In our stainless steel range, the SWORD-FV10 Santoku is highly rated by professional chefs, and is a knife designed to use for generations. It's also one of the most popular items people buy in store.

However, if you're going to give a knife to someone who is more particular and caring about their sharpening a carbon steel santoku would work best instead. Below we have two suggestions - one for stainless steel, and the other for carbon steel.

A knife for a cook or chef

If the recipient is a cook or chef, they're likely more familiar with knives. There are many chefs that love knives, so don't hold back when it comes to giving them a knife as a gift. It might be ideal to give them a knife that helps them aim towards and reach the chef they are trying to be. Or to express the wish on your side of what chef you want to see them aspire to become. You can always ask us if you're unsure which knife a particular chef might need, but we've written a few situations that are more common down below.

A knife for someone aspiring to be a chef of Japanese cuisine

For this, we have two different styles of knife we recommend. Both are for fish, but handle different purposes.

Yanagiba knife

Yanagiba knives are very special and important for Japanese cuisine practitioners. We generally recommend if you're going to give one of these to give one that is slightly more elaborate or higher in quality so that the recipient can aim higher in their culinary journey. These knives are ones they will use every day and ideally for a long time, so a knife that supports that vision is ideal.

Deba Knife

Handling and processing fish is a basic requirement for anyone cooking Japanese cuisine. Giving a deba can be a good reminder to aspiring or professional chefs to always remember and improve their fundamental skills. Additionally, a good deba knife makes their preparation work significantly easier to perform.

A knife for a cook or chef specialising in Western cuisine

We recommend a gyuto knife for this purpose. It's a knife that has a large variety of purposes so it suits well as a gift. Like a santoku, it's also very normal to have several of these, in this case also due to their varying lengths on top of their frequent use. If they have one of these already, consider a sujihiki slicing knife instead for something a little more specific that is great for carving or slicing up meats for serving.


Gifts for specific events

We have gift strategies and styles that we recommend for specific occasions as well. Some of these we have seperate blog entries about themselves to further inspire ideas. Many of these situations are about starting a new chapter in someone's life, as that is an important time for gift-giving in Japan.

Mother's Day/Father's Day

Normally a Mother's Day or Father's Day present is sweets or the like. How about a gift of a kitchen knife for the parents that cooked for you everyday?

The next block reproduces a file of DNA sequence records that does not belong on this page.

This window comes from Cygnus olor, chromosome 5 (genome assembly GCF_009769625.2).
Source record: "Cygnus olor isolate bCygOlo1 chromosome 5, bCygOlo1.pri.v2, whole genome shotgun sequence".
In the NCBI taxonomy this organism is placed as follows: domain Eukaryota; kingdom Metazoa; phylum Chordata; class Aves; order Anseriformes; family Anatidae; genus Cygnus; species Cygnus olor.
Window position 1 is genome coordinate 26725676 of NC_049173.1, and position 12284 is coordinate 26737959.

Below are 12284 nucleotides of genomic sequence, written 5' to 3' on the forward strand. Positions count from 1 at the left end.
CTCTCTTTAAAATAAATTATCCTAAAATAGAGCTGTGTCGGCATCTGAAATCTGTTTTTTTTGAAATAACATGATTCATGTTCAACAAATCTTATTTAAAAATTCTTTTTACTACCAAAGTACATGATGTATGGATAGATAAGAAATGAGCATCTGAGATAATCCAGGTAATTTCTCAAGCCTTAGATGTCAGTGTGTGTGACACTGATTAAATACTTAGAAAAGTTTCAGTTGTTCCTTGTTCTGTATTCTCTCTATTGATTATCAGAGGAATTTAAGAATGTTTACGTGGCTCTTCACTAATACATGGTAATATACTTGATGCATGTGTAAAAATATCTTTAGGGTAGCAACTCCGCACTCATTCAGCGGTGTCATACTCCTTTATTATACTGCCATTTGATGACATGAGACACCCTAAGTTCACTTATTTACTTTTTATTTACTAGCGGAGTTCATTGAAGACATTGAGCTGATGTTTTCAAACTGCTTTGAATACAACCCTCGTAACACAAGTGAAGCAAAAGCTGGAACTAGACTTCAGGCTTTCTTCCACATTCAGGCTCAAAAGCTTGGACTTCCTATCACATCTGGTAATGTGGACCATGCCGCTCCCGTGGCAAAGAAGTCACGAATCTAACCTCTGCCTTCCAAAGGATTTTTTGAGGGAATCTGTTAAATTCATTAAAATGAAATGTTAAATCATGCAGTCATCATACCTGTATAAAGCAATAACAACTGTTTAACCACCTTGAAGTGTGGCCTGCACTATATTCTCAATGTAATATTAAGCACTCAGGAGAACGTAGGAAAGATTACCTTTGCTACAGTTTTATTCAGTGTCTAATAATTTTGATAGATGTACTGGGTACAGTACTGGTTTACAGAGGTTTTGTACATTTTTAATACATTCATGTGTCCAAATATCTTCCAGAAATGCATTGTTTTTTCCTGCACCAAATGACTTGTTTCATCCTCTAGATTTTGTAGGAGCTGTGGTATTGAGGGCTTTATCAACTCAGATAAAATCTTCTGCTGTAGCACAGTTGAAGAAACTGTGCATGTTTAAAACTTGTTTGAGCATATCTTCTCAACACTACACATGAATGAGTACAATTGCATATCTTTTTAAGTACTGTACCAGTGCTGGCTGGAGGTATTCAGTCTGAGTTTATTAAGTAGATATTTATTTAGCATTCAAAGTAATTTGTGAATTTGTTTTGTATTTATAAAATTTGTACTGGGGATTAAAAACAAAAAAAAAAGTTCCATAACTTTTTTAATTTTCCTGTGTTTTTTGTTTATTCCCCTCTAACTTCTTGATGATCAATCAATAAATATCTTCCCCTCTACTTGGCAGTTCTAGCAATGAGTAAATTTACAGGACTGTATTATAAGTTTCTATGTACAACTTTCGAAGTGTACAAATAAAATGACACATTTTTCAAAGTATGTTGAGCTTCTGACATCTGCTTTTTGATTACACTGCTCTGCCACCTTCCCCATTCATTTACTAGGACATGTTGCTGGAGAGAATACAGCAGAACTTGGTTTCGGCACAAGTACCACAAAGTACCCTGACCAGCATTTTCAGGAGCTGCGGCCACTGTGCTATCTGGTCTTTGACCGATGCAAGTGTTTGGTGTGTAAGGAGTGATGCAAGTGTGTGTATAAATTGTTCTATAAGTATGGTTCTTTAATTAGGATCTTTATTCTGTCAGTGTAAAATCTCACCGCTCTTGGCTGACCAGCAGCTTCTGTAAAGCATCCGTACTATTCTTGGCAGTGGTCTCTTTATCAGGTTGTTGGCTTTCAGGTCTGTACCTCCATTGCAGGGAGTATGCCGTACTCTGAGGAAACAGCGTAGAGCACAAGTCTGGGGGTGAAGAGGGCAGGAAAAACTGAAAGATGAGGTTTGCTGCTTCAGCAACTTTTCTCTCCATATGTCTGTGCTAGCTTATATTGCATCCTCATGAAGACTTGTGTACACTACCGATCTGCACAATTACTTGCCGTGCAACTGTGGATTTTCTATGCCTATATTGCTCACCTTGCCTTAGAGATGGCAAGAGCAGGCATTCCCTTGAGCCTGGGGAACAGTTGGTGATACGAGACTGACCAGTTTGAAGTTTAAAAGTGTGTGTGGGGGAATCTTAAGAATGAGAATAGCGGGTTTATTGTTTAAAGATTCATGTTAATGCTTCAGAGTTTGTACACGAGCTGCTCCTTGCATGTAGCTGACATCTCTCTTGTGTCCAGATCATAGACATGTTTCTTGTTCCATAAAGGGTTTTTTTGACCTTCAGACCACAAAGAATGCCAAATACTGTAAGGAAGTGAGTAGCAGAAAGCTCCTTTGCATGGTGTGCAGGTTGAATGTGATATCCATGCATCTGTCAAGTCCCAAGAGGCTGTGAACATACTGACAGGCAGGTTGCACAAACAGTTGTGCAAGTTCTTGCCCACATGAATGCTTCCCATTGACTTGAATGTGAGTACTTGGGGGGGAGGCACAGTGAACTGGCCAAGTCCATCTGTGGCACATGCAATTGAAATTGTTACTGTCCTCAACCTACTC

Wedding Gift

Marraige can be one of the largest events in someone's life. The gift of a kitchen knife can not only be a great way to celebrate this new beginning, but be a lucky charm that opens up the future for the two of them.

Moving into a New Home

Moving means starting a new life, especially if it's a long distance such as overseas. It's always nice to refresh your equipment when moving into a new place, and a kitchen knife is a perfect item to help with this. This may also be a newly built house the person has bought - a possible once-in-a-lifetime moment for them, and a very momentous occasion.

Opening a Business/Storefront

Many people dream of owning their own business or shopfront. For example, a chef may aspire to open their own restaurant. Or even a food truck! Giving a slightly more elaborate knife to someone who's made this dream come true gives them a tool that will carry them through their culinary journey in their new business.


A gift box to match the knife itself

What's just as important as the knife itself is how it is given. Of course, we place all our knives in a nice cardboard box and gift wrap all items in our store on request, but sometimes people want a nicer box to fully complete the experience. For this, we recommend the traditional Paulownia box, which has become synonymous with high end Japanese-made knives and much like giving a knife as a gift harks back to ancient religious traditions. There's many benefits to using a Paulownia box apart from presentation, which we go into in our article dedicated to this ancient practice.

Saya are also a beautiful way to add to a knife's presentation and longevity. With saya, generally they are handmade so whenever possible buy them at the same time as your knife so you're fully aware that it fits correctly. Additionally, you can always get the knife engraved with a name too - something we do for free on all knives we sell. Some places will handle multiple languages. In our case, we can easily do English and Japanese, as well as other scripts on special request.

Additionally, you can see the other gifts we recommend here! As always, feel free to contact us if you have more questions about gift-giving in the world of kitchen knives.